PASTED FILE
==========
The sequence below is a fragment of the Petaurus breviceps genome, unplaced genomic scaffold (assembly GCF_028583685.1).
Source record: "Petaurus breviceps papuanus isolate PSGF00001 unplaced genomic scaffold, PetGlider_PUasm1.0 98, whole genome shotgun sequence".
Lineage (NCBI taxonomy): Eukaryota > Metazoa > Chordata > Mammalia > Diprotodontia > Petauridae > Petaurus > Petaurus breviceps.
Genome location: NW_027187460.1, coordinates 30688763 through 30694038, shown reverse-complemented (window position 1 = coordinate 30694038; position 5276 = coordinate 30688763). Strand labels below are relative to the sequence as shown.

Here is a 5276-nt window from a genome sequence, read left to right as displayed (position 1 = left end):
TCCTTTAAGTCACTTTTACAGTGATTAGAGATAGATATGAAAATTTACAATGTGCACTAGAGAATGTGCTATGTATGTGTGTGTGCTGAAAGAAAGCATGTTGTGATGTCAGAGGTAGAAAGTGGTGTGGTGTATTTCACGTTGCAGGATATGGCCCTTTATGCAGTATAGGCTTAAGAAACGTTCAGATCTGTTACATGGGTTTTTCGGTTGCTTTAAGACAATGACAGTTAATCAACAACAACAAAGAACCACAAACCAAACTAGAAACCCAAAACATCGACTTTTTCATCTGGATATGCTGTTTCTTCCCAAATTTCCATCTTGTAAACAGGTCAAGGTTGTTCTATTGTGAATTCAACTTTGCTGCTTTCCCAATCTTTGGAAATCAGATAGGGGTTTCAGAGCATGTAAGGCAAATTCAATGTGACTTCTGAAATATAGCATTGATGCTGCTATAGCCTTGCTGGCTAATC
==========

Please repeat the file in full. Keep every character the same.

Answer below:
The sequence below is a fragment of the Petaurus breviceps genome, unplaced genomic scaffold (assembly GCF_028583685.1).
Source record: "Petaurus breviceps papuanus isolate PSGF00001 unplaced genomic scaffold, PetGlider_PUasm1.0 98, whole genome shotgun sequence".
Lineage (NCBI taxonomy): Eukaryota > Metazoa > Chordata > Mammalia > Diprotodontia > Petauridae > Petaurus > Petaurus breviceps.
Genome location: NW_027187460.1, coordinates 30688763 through 30694038, shown reverse-complemented (window position 1 = coordinate 30694038; position 5276 = coordinate 30688763). Strand labels below are relative to the sequence as shown.

Here is a 5276-nt window from a genome sequence, read left to right as displayed (position 1 = left end):
TCCTTTAAGTCACTTTTACAGTGATTAGAGATAGATATGAAAATTTACAATGTGCACTAGAGAATGTGCTATGTATGTGTGTGTGCTGAAAGAAAGCATGTTGTGATGTCAGAGGTAGAAAGTGGTGTGGTGTATTTCACGTTGCAGGATATGGCCCTTTATGCAGTATAGGCTTAAGAAACGTTCAGATCTGTTACATGGGTTTTTCGGTTGCTTTAAGACAATGACAGTTAATCAACAACAACAAAGAACCACAAACCAAACTAGAAACCCAAAACATCGACTTTTTCATCTGGATATGCTGTTTCTTCCCAAATTTCCATCTTGTAAACAGGTCAAGGTTGTTCTATTGTGAATTCAACTTTGCTGCTTTCCCAATCTTTGGAAATCAGATAGGGGTTTCAGAGCATGTAAGGCAAATTCAATGTGACTTCTGAAATATAGCATTGATGCTGCTATAGCCTTGCTGGCTAATC